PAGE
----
by Ashley Nelcy García, Department of Spanish and Portuguese
An earlier version of this review was published on halperta.com.
What is a digital archive? I asked myself this question in the weeks before submitting this review. While digital archives are typically defined as a coherent set of digital objects that have been put online by a library or an official archival institution, Más de 72 challenges the notion of what we can identify as a digital collection of records.
Más de 72 is a digital project that collects primary sources pertaining to the massacre of 72 migrants from Central and South America and India. The documents and media shared on this site shed some light on the mass murder that occurred in San Fernando, Tamaulipas, Mexico in 2010, under the administration of Felipe Calderón. The collection was created by Periodistas de a Pie, an organization of active journalists that seeks to raise the quality of journalism in Mexico. The International Center for Journalists (ICFJ), CONNECTAS, and journalists who were invited to participate in the project supported the development and completion of this project.
The collection is a valuable resource for individuals interested in Mexico’s recent history, memory, and human rights issues. Visitors can access primary sources such as official documents from Mexico and the United States, including some judicial records and declassified files. Testimonies from surviving family members recorded in video and audio by journalists, as well as photographs and maps are also available. Additionally, journalistic investigations and reports published by human rights entities provide context to users unfamiliar with the case.
Más de 72’s primary strength is its presentation. The site contains six different tabs or capítulos (chapters) that provide different types of information. For instance, the sections titled “La Masacre” (The Massacre) and “Después de la Masacre” (After the Massacre) include official and visual documents associated the mass murder of the 72 migrants. Under these tabs, visitors can access documents like the press release from the Secretaría de Marina (Secretary of Marine) and the diplomatic cable that the U.S. Embassy sent to the Department of State. Online browsers with an interest in the role of official documents can also download more than 50 files under the tab titled “Transparencia” (Transparency). On the other hand, users interested in criminal records and procedures and migration studies can access a list of objects found in the location where the massacre occurred and the names of the victims under “Después de la Masacre.” In regard to organization, it is important to note that the names of the victims are listed under their country of citizenship and under the month and the year they were identified.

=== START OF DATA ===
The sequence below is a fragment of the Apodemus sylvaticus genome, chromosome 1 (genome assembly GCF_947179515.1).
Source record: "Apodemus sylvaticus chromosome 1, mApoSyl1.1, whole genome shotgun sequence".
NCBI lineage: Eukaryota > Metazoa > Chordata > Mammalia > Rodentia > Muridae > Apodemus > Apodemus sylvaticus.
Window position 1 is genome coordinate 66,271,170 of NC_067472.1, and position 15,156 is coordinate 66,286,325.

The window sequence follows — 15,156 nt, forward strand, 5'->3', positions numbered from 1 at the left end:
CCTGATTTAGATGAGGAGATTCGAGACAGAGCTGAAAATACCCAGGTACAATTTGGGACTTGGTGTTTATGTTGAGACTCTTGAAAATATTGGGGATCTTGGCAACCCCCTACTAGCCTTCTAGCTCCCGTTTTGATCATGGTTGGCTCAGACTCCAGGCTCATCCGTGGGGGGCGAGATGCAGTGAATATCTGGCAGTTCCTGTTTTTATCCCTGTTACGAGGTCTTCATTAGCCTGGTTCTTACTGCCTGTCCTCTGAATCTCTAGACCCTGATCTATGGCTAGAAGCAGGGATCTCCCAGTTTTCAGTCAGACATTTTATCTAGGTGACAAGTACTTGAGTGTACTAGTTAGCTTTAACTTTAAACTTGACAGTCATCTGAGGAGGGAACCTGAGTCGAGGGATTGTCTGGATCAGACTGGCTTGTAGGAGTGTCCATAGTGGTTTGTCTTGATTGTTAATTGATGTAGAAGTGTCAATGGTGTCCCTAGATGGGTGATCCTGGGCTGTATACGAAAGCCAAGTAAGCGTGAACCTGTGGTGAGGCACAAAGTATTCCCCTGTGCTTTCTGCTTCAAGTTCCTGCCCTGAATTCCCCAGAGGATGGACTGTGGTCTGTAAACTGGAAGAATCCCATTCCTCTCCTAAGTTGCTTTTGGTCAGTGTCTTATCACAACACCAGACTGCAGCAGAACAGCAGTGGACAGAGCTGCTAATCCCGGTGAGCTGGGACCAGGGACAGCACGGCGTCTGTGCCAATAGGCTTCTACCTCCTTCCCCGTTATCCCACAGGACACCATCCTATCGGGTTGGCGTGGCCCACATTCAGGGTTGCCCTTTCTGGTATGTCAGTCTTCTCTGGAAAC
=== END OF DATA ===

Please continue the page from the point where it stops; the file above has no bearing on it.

On the other hand, the tabs titled “Las Víctimas” (The Victims), “Los Culpables” (The Culprits), and “Sobre San Fernando” (About San Fernando) provide more detailed information regarding people and location. These sections can benefit visitors interested in oral history, memory, gender studies, and digital cartography. Under “Las Víctmas”, users can listen to four testimonies provided by victims’ surviving family members. “Los Culpables” has a list of the men and women involved in the mass murder; this section includes the names, the photos, the list of crimes they committed, and external links that provide additional information. The section titled “San Fernando” includes a digital map from Time Mapper that helps users identify the mass graves and the people that have been disappeared in Tamaulipas by geographic location.
Overall, the site benefits users who cannot visit Mexico or Tamaulipas. Aside from scholars, people who can potentially benefit from this repository include but are not limited to: family members of migrants and people who have been disappeared, residents from the state of Tamaulipas, people with relatives in the northern part of the Mexico, journalists, lawyers, and activists. Although the project is not affiliated with libraries, governmental, or academic institutions, Periodistas de Pie is open to working with community members. As stated in “Creditos” (Credits), users can share documents or materials by sending an email to the listed email address. In addition, the organization invites visitors to collaborate–either with skills or donations–to continue developing the site.
The website has some technical problems. It would be difficult for someone who is unable to read Spanish to understand the majority of the information included on the platform. Additionally, some links, hyperlinks, and images need to be updated. More descriptive metadata would also benefit the project and there is a need to assist with the second part of the collection titled, “Segunda Entrega: Fosas de San Fernando” (Second Delivery: San Fernando’s graves). While these are minor setbacks, they also provide an opportunity for archivists, scholars, and web developers to get involved with the project.
Even though Más de 72 is not described as a “digital archive” by the journalists at Periodistas de Pie, this platform serves as a repository of digitized primary documents associated with an historical event. In this regard, it is important to consider how the digital humanities field can be co-opted by elites to control historically politicized spaces. We need to be thinking about what is at stake when the term “archive” is used to control information. The politics of archiving is especially important where journalists–the authors of many of the documents in Mas de 72–find themselves in a violent climate and are rarely protected by institutions of power.
Más de 72
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